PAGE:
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A roadmap for the introduction & implementation of the Caribbean Union Trade Federation

There is something wrong in the Caribbean. It is the greatest address in the world for its 4 language groups, but instead of the world “beating a path” to these doors, the people of the Caribbean have “beat down their doors” to get out. For some Caribbean countries, their population has declined or been flat for the last 3 decades. This is only possible if despite new births and the absence of war, people are fleeing. This scenario, human flight, is a constant threat to prosperity for all the Caribbean despite their colonial legacies. Our youth, the next generation, may not be inspired to participate in the future workings of their country; they may measure success only by their exodus from their Caribbean homeland.

42 million residents, 10 million Diaspora, 80 million visitors & an $800 billion economy.

Bigger than initial appearances …

The Caribbean Union Trade Federation organizes the region to empower its economic engines, provide security assurances and prepare/respond to natural disasters.

  • 2.2 million new jobs …
  • … new industries, new services, and new opportunities
  • … counter-response to the challenges of globalization
  • … invitation for the Diaspora to come back home
  • … keep our youth from setting their sights on foreign shores
  • … the world’s best address… finally realized.

The Caribbean Union Trade Federation, a lean, agile champion for Caribbean causes.

Quotation: If there is a load you have to bear, that you can’t carry, I’m right up the road; I’ll share your load, if you just call me. Song: Lean on Me by Bill Withers

Many people love their homelands and yet still begrudgingly leave; this is due mainly to the lack of economic opportunities. The Caribbean has tried, strenuously, over the decades, to diversify their economy away from the mono-industrial trappings of tourism, and yet tourism is still the primary driver of the economy. Prudence dictates that the Caribbean nations expand and optimize their tourism products, but also look for other opportunities for economic expansion. The requisite investment of the resources (time, talent, treasuries) for this goal may be too big for any one Caribbean member-state. Rather, shifting the responsibility to a region-wide, professionally-managed, deputized technocracy will result in greater production and greater accountability. This deputized agency is the Caribbean Union Trade Federation (CU). This book advocates that all Caribbean member-states lean in to this plan for confederacy, collaboration and convention.

Why is this plan important?

For those who live, work or play anywhere in the Caribbean, this plan is a very important issue. Change has come to the Caribbean! To benefit from this change, we need to be at the right place at the right time. That place is the “corner” of where opportunity meets preparation. There have been some efforts at regional integration, but only for individual language groups.

The Caribbean Union is the next evolution from the structured economic integration that became the Caribbean Community, but now for all neighbors. CariCom was enacted in 1973 and then revised in 2001 for more integration, branded the Caribbean Single Market & Economy. This effort sputtered. The CU is a new manifestation of this integration attempt; a graduation for CariCom.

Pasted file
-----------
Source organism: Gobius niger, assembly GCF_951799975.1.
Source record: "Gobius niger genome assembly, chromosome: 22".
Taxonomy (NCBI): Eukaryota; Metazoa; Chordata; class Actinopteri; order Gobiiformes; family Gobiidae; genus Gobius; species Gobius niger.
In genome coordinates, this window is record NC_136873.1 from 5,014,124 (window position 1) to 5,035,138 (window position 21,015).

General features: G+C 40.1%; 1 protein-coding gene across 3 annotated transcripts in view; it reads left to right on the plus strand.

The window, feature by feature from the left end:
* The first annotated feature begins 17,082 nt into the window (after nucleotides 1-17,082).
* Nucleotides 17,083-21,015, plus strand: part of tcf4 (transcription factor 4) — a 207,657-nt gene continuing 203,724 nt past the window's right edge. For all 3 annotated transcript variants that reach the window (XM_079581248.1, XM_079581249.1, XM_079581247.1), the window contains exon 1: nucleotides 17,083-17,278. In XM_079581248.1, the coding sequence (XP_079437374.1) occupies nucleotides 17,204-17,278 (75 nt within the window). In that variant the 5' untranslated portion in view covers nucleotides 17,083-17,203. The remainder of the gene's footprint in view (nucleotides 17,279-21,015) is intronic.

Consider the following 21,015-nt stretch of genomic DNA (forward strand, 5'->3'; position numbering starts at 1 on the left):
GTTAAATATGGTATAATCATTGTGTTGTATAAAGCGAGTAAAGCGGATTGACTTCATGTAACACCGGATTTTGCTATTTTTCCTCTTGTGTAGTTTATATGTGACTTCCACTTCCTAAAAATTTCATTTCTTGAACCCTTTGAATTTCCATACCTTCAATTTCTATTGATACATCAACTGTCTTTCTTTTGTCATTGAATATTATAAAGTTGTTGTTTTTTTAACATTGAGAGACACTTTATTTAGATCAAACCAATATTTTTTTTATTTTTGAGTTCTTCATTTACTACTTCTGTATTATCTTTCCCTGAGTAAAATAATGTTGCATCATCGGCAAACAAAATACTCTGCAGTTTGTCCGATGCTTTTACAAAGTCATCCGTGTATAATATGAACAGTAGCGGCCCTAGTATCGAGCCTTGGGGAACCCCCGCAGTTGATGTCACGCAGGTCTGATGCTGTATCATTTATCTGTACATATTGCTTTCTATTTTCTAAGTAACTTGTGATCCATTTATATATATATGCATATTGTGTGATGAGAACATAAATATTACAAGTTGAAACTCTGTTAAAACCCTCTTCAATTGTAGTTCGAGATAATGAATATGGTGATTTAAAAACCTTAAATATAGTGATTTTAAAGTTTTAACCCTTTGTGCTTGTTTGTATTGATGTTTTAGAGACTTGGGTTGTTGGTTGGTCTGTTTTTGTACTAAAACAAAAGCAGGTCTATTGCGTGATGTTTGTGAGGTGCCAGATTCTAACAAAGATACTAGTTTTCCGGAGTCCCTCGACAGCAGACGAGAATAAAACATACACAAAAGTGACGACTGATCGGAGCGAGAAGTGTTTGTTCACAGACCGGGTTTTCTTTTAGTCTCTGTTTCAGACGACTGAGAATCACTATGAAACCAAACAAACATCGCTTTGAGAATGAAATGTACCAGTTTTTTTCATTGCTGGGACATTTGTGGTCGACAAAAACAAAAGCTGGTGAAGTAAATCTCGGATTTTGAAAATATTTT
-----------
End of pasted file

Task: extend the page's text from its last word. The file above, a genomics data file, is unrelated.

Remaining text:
The CU should better provide for the region’s basic needs (food, clothing, energy and shelter), and then be in position to help supply the rest of the world. Previous Caribbean societies lived off the land and the sea; but today, the region depends extensively on imports, even acquiring large quantities of seafood, despite the 1,063,000 square miles of the Caribbean Sea. The CU Trade Federation is a technocracy, empowered to reboot the economic engines of the member-states, by fostering new industries (new “purse”) across the entire region and deploying solutions to better exploit the opportunities of the global trade market. Thus generating all new revenues; with no need to re-distribute any existing “purse” among the member-states.

The economy of the Caribbean is inextricably linked to the security of the region. Therefore the CU treaty includes a security pact to implement the mechanisms to ensure greater homeland security. These efforts will monitor and mitigate against economic crimes, systemic threats and also facilitate natural disaster planning and response agencies.

There is an apropos proverb: “if you fail to plan, you plan to fail”. Starting here and now, the Caribbean starts its planning for success; to snatch “victory out of the jaws of defeat”. Failure is just too familiar. Already we have member-states (Haiti, Guyana, Cuba and Dominican Republic) on the verge of a Failed-State status, plus most Puerto Ricans have fled their island. These states are not contending with the challenges of modern life: changing weather patterns, ever-pervasive technology, and the “flat world” of globalization. To reverse the fortunes of these failing states, and guide others in the opposite direction to a destination of prosperity, the Caribbean must re-boot the regional economy and systems of commerce.

Though a lot of the options the CU advocates were available to Caribbean member-states in the past, the reasons and rationales as to why they were not pursued is now of no consequence. We cannot ignore the past, as it defines who we are, but we do not wish to be shackled to the past either, for then, we miss the future. So we must learn from the past, our experiences and that of other states in similar situations, mount our feet solidly to the ground and then lean-in, to reach for new heights; forward, upward and onward. This is what is advocated in this book: to Go Lean … Caribbean!

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